The Cambridge Analytica scandal, the disclosure of the Pegasus spyware, and the hacking of Pakistan’s Federal Board of Revenue (FBR) have made the vulnerable nature of cyberspace abundantly clear. The author, Taaha Rauf, notes that Pakistan’s decision to use electronic voting machines (EVMs), in the 2023 general elections, comes with the ever-increasing threat of cyber attacks. He explains that since the US, Australia, and Canada, already employ technology for several purposes in their elections, they have undertaken measures to ensure their cybersecurity and election integrity. For Pakistan to do the same, he makes certain recommendations.
President Erdogan is seeking to incorporate the Chinese economic model in Turkey. As such, Turkey will abandon high-interest rates and turn to production and exports. Opposing parties have cited this proposal to be unquestionably authoritarian. The author, Necati Demircan, explores Turkey’s abandonment of the neoliberal economic model and the new slogan of production in the country’s orientation towards Asia.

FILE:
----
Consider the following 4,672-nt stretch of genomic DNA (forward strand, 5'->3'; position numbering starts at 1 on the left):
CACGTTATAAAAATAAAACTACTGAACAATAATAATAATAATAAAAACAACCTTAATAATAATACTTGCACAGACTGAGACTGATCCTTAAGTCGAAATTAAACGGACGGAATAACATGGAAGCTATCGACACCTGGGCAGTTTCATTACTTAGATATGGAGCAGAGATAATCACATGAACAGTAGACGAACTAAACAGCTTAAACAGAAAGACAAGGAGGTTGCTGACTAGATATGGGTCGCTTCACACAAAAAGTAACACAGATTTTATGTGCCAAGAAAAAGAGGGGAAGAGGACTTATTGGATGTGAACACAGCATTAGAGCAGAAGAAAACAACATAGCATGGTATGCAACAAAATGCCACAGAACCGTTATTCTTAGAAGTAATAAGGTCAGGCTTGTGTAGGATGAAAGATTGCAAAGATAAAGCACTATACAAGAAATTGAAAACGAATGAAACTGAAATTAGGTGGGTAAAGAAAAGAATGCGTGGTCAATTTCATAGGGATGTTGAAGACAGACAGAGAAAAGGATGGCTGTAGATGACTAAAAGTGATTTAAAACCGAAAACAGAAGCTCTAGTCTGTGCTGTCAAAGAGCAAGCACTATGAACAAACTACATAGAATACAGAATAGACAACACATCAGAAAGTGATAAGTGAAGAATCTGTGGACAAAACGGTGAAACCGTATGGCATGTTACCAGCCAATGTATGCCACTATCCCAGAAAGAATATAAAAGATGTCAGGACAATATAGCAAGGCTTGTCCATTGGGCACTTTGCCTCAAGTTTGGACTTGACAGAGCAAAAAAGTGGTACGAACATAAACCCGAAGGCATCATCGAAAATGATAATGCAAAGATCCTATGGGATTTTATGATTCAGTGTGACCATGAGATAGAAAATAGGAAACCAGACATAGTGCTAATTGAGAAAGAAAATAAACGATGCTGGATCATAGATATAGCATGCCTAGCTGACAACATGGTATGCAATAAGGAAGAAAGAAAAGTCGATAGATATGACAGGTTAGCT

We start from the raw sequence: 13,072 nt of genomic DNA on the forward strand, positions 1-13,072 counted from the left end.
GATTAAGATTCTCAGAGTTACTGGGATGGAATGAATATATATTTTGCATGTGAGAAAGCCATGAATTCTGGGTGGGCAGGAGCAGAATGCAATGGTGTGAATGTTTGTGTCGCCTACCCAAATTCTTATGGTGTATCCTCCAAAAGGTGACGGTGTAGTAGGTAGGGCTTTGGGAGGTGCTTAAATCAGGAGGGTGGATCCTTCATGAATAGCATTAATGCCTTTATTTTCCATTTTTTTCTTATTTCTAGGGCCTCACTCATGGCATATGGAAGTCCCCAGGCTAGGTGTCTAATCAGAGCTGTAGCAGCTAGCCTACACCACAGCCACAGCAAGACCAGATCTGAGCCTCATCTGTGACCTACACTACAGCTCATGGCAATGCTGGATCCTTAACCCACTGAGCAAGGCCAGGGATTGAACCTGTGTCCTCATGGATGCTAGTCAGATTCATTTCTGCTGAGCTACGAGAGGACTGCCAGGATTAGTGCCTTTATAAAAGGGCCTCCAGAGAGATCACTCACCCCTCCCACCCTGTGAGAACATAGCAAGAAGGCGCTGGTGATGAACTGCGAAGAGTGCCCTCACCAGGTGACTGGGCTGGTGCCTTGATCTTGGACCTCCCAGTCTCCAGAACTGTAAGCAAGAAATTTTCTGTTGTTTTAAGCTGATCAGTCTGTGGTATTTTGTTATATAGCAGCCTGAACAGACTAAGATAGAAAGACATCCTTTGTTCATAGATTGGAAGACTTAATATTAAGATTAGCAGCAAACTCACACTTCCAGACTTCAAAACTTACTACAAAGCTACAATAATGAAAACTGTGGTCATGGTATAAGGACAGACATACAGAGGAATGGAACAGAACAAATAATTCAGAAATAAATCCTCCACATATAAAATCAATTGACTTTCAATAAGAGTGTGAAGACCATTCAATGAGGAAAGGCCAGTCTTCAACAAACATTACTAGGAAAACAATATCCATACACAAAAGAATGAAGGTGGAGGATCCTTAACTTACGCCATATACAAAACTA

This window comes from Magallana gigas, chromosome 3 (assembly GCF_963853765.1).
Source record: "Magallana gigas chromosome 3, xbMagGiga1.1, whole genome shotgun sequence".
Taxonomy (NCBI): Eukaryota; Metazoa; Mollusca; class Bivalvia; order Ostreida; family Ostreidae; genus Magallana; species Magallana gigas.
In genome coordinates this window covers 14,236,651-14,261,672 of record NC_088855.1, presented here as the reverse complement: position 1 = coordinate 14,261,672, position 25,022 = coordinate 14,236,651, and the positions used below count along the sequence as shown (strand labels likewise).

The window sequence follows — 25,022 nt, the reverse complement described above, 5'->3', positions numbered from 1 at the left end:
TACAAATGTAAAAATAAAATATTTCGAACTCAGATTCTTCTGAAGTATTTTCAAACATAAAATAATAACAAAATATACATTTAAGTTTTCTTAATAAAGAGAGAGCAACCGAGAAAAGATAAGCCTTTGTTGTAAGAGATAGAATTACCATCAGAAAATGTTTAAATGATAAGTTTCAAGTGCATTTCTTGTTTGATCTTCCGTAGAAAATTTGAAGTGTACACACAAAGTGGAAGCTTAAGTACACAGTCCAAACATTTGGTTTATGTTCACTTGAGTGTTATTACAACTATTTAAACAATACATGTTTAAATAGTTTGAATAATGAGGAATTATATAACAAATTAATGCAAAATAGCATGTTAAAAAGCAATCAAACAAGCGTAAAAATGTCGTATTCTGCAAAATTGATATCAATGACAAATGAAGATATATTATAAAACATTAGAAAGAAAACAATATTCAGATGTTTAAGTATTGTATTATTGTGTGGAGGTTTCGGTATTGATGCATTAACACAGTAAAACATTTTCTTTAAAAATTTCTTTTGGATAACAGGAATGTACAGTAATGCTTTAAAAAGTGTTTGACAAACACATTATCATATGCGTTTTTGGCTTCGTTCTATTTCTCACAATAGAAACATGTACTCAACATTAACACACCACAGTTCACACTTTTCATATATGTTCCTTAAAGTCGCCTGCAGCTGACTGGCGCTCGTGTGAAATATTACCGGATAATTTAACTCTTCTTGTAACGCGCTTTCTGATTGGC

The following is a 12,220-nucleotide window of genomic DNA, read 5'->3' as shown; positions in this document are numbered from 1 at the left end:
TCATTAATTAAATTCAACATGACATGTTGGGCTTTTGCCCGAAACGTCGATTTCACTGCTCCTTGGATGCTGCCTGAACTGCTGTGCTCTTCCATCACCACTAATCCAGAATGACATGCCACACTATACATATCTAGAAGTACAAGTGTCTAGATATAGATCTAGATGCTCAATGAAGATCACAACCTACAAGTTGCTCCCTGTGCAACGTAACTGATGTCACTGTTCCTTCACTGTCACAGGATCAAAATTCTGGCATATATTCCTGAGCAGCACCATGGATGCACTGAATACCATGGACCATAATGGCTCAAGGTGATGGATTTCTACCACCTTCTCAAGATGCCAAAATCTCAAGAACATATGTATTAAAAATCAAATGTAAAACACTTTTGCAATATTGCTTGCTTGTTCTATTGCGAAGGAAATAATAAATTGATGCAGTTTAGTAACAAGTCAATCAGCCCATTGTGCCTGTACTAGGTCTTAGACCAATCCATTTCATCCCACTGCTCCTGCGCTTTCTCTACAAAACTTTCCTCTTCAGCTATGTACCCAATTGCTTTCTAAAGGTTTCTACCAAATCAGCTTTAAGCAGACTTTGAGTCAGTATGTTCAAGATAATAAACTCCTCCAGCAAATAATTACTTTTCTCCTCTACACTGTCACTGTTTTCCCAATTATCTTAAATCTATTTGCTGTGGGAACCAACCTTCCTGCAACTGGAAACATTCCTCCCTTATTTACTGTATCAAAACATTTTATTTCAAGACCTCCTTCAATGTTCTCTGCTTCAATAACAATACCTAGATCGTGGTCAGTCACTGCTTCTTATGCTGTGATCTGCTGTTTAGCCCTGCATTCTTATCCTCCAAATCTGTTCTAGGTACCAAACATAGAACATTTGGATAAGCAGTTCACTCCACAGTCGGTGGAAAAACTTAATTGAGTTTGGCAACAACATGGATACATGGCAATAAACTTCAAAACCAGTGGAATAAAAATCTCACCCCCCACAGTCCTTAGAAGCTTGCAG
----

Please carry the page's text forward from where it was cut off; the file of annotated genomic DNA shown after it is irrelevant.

Democracy is considered an integral part of the West’s foundation. According to the Corruption Perceptions Index and the Democracy Index, flawless democracies are the least corrupt. As such, since corruption hinders the economic growth of states, the extent to which a state is democratic should correlate to its economic development. The author, Syed Taha Mehdi, argues that in Asian countries like Pakistan, where the top 1% of the population controls 16.8% of the wealth, the political elite often exploit the state and sponsor electoral campaigns which benefit them. Hence, the policies enacted in weak democracies cater to the economic and political interests of the powerful few, often at the expense of the populace that has elected them.
Contentious politics is the use of confrontational and unconventional tactics against political authorities to make a social or political point. Such advocacy has transformed the national political landscape in Canada since the announcement of the White Paper policy. The author, Hurain Sheikh, addresses the definition of contentious politics, the use of social movements and protests in Canada and its contributions to indigenous peoples, especially during the “Idle No More” movement.
The main aim of this study is to look at the current global status of poverty and existing practices to alleviate it. Global actors have launched many strategies in the past three decades to help nations in reducing poverty. The author, Zaryab Fatima, highlights a continuous rise of global politics of poverty alleviation. The results of her study clearly show that poverty reduction strategies and approaches are probably going to be entwined with standard monetary arrangements based on principles of equity rather than equality.